However, this is the awakening of the subject, the perceiver or observer. The world is still seen as separate and perhaps illusory. There is an inner sense of boundless wholeness which some confuse with nonduality. But as long as there is a distinct world, this is not it yet. In fact, this is dwaita, duality. Self + world = 2.
Some teachings discount talk of further development as illusory or misguided. Or they see talk of stages as concepts that are a barrier to living it. While I fully agree the map is not the road, a map is very useful during the journey. And then it is put aside. Plus, if science is going to come to understand this process, we’re going to have to define the stages.
Happily, the Vedic texts have done this for us. Skipping a great deal to focus on the point of this article, the next major stage is the true beginning of Nonduality.
As Self Realization matures, there is typically a refinement of perception resulting from the sattva shift in perception of the world, mentioned above. We come to recognize that underlying the appearance of the world is the same Self as within.
Shankara described 4 Mahavakya or great sayings, each drawn from an Upanishad from each of the 4 primary Veda. We might call these the core recognitions, though how they unfold in this or that journey varies. They are well known:
I am That, Thou art That, All this (Self) is That, That alone is. (That, in this case, is Brahman)
With the initial Unity realization, there is no longer an “inside” and an “outside”. Rather, all experiences and the world are contained within mySelf. Where the subject awoke in Self Realization, now we awaken in the objects of perception and all is recognized as mySelf. Subject and object merge, leaving only experiencing. This is the dawning of true nonduality.
Simply from living life, we experience and become everything that arises. All the layers of experience are progressively united. This is the actual message of the Brahma Sutra: the progressive realizations of oneness into an “aggregate” whole. This goes progressively deeper, including memory and past experiences. It also progresses into the world to “the farthest reaches of the universe beyond perception.”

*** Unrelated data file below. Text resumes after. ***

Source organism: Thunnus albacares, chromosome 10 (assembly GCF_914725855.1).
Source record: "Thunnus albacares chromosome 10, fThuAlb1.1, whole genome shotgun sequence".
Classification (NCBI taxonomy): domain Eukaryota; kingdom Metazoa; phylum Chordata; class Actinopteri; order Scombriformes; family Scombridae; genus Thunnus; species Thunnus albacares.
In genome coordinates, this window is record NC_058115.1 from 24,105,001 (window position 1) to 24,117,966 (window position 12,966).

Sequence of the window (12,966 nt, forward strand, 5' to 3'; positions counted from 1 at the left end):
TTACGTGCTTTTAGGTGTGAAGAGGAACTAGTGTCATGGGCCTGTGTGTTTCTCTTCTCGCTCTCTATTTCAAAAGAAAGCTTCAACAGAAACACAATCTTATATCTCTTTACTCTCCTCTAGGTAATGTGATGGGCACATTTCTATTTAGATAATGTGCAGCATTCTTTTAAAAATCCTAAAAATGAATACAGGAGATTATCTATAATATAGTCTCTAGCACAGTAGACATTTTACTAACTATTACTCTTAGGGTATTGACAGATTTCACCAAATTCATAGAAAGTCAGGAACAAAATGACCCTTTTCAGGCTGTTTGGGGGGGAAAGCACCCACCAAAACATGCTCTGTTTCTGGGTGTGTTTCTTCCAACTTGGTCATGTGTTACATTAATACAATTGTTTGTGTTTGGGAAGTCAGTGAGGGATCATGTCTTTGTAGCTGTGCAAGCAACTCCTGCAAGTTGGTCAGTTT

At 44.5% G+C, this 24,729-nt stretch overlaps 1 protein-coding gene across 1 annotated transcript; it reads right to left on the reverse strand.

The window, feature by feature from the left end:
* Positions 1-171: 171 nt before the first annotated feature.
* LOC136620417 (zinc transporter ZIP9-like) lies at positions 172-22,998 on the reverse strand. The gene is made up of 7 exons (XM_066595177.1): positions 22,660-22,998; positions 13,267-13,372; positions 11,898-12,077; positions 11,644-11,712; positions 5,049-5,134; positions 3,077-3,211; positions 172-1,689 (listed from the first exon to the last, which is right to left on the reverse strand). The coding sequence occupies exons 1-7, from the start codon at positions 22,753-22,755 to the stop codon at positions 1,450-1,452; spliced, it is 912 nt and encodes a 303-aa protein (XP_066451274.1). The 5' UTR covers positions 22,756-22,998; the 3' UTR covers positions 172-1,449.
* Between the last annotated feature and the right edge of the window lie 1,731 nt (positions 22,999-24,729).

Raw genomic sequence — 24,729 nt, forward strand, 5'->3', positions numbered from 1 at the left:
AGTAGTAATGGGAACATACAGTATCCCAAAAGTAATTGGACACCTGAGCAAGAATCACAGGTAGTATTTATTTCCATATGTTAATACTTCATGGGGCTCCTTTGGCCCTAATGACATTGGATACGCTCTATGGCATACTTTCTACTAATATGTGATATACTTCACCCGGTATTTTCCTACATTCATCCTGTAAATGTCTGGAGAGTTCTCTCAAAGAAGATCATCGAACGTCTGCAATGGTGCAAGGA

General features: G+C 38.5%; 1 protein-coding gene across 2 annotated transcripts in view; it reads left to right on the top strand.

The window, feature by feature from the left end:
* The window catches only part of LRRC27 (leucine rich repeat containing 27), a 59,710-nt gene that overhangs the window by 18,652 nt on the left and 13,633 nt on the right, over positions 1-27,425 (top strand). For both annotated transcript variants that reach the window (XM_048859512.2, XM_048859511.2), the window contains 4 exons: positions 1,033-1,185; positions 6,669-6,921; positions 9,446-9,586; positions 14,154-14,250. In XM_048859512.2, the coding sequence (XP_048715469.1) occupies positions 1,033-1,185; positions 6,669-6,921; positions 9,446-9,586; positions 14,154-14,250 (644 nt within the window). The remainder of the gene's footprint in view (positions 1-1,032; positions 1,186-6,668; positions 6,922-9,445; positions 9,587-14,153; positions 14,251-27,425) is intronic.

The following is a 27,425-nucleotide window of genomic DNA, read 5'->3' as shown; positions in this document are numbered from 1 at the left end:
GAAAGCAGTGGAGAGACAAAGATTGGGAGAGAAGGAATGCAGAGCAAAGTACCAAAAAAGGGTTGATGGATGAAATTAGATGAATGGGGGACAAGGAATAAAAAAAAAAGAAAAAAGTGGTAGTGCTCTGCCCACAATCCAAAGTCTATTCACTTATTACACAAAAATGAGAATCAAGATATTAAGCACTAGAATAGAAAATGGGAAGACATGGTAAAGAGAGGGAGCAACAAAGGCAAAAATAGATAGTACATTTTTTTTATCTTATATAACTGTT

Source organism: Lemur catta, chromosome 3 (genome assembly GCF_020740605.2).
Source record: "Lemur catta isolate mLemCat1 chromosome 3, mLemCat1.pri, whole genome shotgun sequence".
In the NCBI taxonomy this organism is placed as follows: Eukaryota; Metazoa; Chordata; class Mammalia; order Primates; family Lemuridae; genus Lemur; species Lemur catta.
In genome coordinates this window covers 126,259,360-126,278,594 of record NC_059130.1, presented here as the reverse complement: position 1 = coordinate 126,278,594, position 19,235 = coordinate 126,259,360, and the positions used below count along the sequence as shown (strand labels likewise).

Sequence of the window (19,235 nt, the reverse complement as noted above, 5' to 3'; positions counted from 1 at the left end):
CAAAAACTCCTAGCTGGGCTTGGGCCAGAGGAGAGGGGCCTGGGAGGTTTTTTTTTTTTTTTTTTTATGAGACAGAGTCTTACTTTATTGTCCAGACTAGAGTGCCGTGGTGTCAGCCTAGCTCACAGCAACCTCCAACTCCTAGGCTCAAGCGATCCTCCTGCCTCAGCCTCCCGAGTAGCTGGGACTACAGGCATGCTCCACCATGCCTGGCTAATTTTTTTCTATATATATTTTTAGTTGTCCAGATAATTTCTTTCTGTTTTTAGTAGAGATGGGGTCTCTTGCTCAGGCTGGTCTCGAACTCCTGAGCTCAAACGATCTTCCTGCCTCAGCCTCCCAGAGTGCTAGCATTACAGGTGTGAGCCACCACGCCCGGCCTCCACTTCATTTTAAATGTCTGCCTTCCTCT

Over time, it comes right out into the surface of experience. When we touch something, we feel the object. But because we are also the object, we feel being touched simultaneously. This is very literal. As you might imagine, it is a profoundly intimate process.
Near the end of this unfolding, even the physical body is recognized to be the one Cosmic body. There is only one person here (Narayana or Virat), appearing as many, much as Krishna describes in chapter 11 of the Bhagavad Gita.
“You are woman. You are man. You are the youth and the maiden too. You are the old man hobbling along with a staff. Once born, you are the face turned in every direction.
You are the dark blue butterfly, you are the green parrot with red eyes. You are the thundercloud, pregnant with lightning. You are the seasons, you are the seas. You are without beginning, present everywhere. You, from whom all worlds are born.” (Shvetaashvatara Upanishad 4.3-4)
At the higher end of Unity, consciousness (Atman) is recognized to be both globally aware and aware at every point within itself. Where in Self Realization, it was the point value that woke up to itself (called Kaivalya (singularity) in the Yoga Sutra), now it is the whole waking up everywhere. With Atman fully awake to itself, it can turn from ever-looking in on itself to observe what is greater still.
What next occurs is known in the Vedic texts as the Great Awakening. This is when Atman recognizes it’s origins in Brahman. We look beyond consciousness, beyond even the subtle duality of existing or not existing into the height of nonduality.
“Using the nature of his own Self (Atman), like a lamp to illumine the true nature of Brahman.” (Shvetaashvatara Upanishad 2.15)
During my talk at SAND15 US this fall, I’ll be going over this underlying process in more detail. While the experience of this varies widely by person, the same basic process is underway. This is much like we all experience puberty but how it unfolds varies by person. And it’s very helpful to understand what is unfolding.